The mother of an elementary school student in Chicago says a school staff member tossed her son into freezing weather before the school reported the boy missing and lied about what happened, according to court documents recently filed.
CNN reports that according to a lawsuit filed by the fourth-grade student’s mother, Yvonne Pinkston, a school security guard at Fiske Elementary School in Chicago, identified as Maurice Polk, forced the child outside minutes after forcefully yanking him into an office.
The school reportedly claimed that boy, identified as K.C. in the lawsuit documents, left the school on his own but security footage obtained by the plaintiff’s attorney appears to show otherwise.
The video was shown during a press conference on Tuesday, according to CBS Chicago.
According to the lawsuit, the incident was ignited by bullying. K.C. transferred to the school from Lafayette, Indiana, earlier in the school year. Children at Fiske began bullying him because they “thought that he was lame and stuff like that, because he didn’t use profanity and he wouldn’t do certain things,” Pinkston said.
The boy reportedly told school administrators on numerous occasions that he was being bullied, but “the school didn’t like the fact that he was making complaints,” the family’s attorney, Dan Herbert said.
When K.C.’s mother and grandparents began making complaints as well, things reportedly got worse.
“The school, the principal didn’t like the fact that his mother and his grandparents were doing what they’re supposed to do, and that is, hold the school accountable,” Herbert said.
Further, the lawsuit alleges that the school guidance counselor, identified as Cynthia Millier, and school principal, Pamela Smith, “created a barrier” at the door so that the boy couldn’t get back inside.
The incident happened in March, when temperatures dipped down to 27 degrees that day. K.C. was wearing pants and a short-sleeved shirt at the time.
The school then called 911 and reported the boy missing, allegedly claiming that it was standard policy to report a child missing if they leave the school building.
The school also reportedly said K.C. had been “biting, scratching, kicking other kids,” according to Herbert, but the attorney said that it “didn’t happen” and that the boy simply defended himself when other students attacked him.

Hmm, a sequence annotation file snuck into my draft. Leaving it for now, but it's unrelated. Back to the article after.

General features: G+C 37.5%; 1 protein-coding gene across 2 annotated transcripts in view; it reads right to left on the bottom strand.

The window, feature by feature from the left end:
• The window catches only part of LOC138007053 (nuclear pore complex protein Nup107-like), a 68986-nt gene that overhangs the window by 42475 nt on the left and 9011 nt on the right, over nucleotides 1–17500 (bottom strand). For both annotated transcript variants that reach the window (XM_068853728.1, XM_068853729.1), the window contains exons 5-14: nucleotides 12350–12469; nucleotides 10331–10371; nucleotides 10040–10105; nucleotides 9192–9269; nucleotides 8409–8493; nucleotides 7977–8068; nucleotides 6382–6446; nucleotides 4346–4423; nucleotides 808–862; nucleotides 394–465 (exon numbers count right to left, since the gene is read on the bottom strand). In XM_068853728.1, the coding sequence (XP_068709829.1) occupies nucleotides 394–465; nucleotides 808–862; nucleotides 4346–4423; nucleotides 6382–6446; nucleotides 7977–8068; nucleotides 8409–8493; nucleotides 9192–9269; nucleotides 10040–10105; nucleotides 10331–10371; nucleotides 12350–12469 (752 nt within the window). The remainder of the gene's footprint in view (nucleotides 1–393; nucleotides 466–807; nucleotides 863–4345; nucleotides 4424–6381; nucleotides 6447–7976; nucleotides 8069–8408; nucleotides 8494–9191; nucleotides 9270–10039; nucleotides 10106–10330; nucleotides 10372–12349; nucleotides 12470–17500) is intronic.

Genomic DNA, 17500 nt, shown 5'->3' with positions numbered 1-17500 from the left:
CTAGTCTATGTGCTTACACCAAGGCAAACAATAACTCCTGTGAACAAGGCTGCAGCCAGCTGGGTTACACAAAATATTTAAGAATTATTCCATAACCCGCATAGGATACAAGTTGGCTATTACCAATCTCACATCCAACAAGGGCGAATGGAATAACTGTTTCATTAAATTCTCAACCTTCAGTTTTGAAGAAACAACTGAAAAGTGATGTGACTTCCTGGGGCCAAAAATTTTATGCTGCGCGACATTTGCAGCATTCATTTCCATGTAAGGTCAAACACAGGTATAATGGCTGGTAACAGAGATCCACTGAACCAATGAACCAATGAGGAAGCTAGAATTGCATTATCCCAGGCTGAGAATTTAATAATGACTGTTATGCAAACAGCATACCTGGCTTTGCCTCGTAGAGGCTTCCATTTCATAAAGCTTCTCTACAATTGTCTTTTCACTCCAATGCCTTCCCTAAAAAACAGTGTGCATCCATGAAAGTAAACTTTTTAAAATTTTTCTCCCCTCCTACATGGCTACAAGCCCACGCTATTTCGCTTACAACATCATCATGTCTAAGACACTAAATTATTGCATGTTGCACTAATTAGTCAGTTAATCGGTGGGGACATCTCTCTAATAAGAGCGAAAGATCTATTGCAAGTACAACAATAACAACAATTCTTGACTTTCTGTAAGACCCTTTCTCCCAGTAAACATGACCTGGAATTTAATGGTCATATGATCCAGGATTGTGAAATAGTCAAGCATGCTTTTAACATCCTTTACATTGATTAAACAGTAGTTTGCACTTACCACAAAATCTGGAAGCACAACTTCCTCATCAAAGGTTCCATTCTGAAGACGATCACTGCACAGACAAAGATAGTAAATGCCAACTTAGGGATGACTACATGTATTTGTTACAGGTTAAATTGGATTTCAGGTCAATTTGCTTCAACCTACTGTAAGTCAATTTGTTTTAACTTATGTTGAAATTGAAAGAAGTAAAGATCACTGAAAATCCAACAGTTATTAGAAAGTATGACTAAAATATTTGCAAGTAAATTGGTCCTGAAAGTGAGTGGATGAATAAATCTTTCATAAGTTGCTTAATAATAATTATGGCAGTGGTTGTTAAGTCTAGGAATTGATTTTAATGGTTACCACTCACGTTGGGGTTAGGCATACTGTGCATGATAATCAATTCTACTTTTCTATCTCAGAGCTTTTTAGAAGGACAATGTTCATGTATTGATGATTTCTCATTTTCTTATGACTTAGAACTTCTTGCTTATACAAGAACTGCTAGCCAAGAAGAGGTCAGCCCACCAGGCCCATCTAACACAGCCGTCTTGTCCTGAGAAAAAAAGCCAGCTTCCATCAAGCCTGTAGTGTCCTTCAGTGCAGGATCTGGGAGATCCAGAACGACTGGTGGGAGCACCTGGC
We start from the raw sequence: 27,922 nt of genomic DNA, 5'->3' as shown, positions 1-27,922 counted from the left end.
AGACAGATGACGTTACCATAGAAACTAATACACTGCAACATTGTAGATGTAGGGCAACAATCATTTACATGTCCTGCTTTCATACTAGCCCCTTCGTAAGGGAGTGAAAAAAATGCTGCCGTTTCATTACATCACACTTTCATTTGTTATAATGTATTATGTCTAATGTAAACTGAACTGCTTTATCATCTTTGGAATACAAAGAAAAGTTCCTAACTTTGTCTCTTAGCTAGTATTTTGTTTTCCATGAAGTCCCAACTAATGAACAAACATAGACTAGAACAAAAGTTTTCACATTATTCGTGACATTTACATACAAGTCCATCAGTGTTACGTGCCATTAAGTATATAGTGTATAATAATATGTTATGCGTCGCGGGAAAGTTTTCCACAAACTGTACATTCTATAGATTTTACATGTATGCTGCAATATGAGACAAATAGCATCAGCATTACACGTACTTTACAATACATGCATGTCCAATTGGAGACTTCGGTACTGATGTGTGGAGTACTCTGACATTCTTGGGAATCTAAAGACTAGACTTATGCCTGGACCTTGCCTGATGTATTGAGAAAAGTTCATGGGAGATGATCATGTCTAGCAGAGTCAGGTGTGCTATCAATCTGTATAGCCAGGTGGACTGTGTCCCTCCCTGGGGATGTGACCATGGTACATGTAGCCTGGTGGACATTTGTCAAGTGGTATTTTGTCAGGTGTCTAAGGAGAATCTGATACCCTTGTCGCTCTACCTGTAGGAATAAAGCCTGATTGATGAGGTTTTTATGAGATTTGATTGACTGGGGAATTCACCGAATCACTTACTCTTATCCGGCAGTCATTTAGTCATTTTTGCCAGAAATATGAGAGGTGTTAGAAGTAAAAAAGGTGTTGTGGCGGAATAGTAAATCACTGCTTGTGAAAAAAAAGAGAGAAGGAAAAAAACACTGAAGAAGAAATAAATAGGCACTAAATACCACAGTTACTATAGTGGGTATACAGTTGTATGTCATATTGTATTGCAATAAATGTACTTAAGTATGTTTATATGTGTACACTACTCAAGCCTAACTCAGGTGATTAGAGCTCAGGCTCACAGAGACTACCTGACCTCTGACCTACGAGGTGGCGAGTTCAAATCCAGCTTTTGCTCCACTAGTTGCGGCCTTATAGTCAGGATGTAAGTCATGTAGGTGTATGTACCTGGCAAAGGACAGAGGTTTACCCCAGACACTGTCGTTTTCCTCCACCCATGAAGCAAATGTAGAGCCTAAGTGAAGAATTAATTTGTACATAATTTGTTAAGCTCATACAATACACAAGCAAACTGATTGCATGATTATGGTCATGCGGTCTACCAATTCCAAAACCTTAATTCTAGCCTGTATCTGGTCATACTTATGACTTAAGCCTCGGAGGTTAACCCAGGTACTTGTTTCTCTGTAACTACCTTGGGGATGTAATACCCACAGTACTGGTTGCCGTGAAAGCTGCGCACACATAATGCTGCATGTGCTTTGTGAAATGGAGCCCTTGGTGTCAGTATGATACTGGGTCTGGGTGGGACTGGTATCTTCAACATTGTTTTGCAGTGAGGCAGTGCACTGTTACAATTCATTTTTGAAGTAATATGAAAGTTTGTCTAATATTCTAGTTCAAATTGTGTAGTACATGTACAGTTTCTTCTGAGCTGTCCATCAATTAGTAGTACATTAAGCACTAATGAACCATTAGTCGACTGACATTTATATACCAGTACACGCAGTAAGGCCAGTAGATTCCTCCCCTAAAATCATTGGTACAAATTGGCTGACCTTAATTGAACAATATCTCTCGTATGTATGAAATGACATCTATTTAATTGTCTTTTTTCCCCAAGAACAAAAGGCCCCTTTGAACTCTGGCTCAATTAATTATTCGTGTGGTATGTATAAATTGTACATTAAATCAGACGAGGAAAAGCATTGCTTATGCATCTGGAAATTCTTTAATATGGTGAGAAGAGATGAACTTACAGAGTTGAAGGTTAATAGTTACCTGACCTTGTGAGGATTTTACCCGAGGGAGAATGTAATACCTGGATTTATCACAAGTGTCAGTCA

According to the lawsuit, Miller interviewed K.C., as well as the other students he allegedly got into a fight with. The counselor sent the other children, deemed as “safe and responsible students” back to class after they said K.C. was the aggressor. She kept K.C. behind, the lawsuit stated.
Polk later put the child outside, reportedly after the Miller shouted to the boy that she would “put him outside.”
“[He] sat outside in the cold, with a polo shirt on, for 30 minutes, scared, traumatized and freezing,” Herbert said.
“They throw this kid out on the street in Englewood, and they leave him there, and to make matters worse, they called the police and they reported that there’s a missing child. They report that some kid ran out of the school.”
Herbert said K.C. was outside for at least 30 minutes before authorities arrived.
“[He] sat outside in the cold, with a polo shirt on, for 30 minutes, scared, traumatized and freezing. Thankfully, the police showed up.”
Polk has since been fired from his position at the school. The district subsequently released a statement about the incident.
“These allegations are deeply disturbing, and we are fully committed to holding accountable any adult whose actions could have endangered a student,” Bolton said, according to CNN.
The lawsuits named Polk, Miller, the City of Chicago, its Board of Education, and Smith as defendants.
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[Feature Photo: Screenshot/YouTube via WGN]